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Coarse Fishing

Coarse angling as a sport rather than as a necessity originated in the United Kingdom over 200 years ago. All fish other than the game species (mainly salmon and trout) are classified as coarse fish. On the whole, game fish are more palatable than coarse species.

The preferred techniques for coarse fishing are float  and ledgering.

Ledgering involves the use of a large weight which sits on the bottom. this sinks the bait and hook and holds it in one place. Rods are usually placed on rests rather than held in the hand.

Various methods are used to detect bites, the most common being the electronic bite indicator, otherwise known as bite alarms.

One bite alarm that we have used is the Gone Fishing RY295 Bite Alarm. This little device performs well, we reckon that it performs as well as some more expensive makes. It’s bloody loud, certainly loud enough to wake you up should you nod off during a night fishing session! We also know of some keen carp anglers who use these too. But if you run several rods, it is probably cheaper to invest in a set of 3 bite alarms such as these these which come in a protective waterproof case with places for the batteries. It is a very convenient way of carrying them around. Slightly more expensive sets are available, for example, if you want to play it safe with a known brand,  Shakespeare produce one at a very reasonable cost.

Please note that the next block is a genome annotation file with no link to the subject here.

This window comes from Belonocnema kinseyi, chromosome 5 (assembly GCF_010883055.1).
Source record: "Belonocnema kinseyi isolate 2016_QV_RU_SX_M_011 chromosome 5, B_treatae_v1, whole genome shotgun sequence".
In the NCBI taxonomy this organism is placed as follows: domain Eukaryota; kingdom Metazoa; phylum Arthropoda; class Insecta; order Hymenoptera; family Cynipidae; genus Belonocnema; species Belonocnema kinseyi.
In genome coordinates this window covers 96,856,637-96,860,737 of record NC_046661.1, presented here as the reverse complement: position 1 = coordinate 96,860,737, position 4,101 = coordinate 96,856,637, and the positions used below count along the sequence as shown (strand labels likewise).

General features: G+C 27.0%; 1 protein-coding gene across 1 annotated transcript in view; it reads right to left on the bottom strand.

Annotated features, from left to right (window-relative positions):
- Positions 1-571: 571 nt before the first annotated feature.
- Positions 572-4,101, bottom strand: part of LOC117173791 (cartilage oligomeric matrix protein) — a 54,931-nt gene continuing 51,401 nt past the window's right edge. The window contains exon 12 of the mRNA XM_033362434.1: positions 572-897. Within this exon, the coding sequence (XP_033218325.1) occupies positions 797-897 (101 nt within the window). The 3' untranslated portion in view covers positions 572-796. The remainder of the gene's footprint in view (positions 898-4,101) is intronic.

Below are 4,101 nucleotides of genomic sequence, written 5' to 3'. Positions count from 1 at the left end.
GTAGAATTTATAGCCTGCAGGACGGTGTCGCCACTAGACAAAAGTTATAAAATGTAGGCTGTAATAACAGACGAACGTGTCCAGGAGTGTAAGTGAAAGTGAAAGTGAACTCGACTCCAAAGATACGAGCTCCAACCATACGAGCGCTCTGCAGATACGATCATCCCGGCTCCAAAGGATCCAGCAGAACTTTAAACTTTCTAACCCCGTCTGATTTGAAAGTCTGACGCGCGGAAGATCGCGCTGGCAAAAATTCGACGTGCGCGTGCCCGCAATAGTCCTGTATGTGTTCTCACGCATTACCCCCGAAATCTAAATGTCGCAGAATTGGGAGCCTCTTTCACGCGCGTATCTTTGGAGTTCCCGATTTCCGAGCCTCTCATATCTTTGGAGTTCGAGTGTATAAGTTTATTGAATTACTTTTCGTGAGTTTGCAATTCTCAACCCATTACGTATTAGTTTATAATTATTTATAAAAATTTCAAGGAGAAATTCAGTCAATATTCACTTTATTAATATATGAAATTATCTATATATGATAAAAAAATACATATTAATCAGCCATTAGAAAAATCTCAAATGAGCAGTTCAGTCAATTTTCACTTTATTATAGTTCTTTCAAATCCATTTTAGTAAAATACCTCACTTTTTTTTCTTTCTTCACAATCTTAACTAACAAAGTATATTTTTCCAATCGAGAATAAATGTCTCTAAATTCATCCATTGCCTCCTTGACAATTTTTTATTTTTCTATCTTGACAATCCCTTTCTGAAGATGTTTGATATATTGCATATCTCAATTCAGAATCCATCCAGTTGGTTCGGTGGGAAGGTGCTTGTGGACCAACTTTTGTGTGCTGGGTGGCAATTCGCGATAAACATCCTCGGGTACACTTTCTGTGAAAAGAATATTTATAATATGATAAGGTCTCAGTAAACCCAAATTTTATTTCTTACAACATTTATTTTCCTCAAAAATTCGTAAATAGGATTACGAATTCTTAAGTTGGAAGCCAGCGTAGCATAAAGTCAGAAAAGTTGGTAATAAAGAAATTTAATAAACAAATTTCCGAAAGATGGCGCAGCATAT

Float fishing is more more versatile than ledgering as it is not limited to catching bottom feeders. The bright tip of the float disappears under the surface when the fish takes the bait. Split shot or other forma of weight are used to set the float. The types of  float are waggler, stick float and pole float.

The waggler float is attached only at the bottom of the float which makes it very sensitive. We have produced a post about waggler floats and dhotting patterns elswhere on the site.

An extended version of float fishing is pole fishing. Fishing poles are made of Carbon fibre and fire glass to keep them light and flexible, the line length is fixed.

For beginners, an excellent book is The Coarse Fishing Handbook: A Guide to Freshwater Angling. This is written by Tony Miles, has more than 40 years’ coarse fishing experience and has fished all over Britain and France, specialising in specimen hunting. Tony was a leading feature writer for various coarse fishing magazines so he knows what he is on about.

The book gives expert tips and professional guidance on what to fish for, how to fish, the different techniques of coarse fishing and the best locations to choose. The book includes a visual A-Z guide and detailed information about all the major species of coarse fish, including Carp, Pike, Perch, Roach, Rudd, Barbel and Bream. There is essential advice on recognition, size potential, behaviour and feeding habits. All types of natural, artificial and groundbaits are discussed, with instructions on the best methods of using them. The various techniques of coarse fishing are then covered in depth, including float fishing, freelining, legering, pole fishing and lure fishing. Reading the water, whether it is running or still, is an important angling skill that the author, an expert in this field, teaches in detail. This is an essential and informative guide, written and designed to increase every angler’s enjoyment and sporting ability whether just starting out or at a more advanced level.

The instructions in the book are clear and visual and it knocks the spots off other books for coarse fishing beginners. The type is a bit small but other than that, no complaints. Much better than many other beginners guides.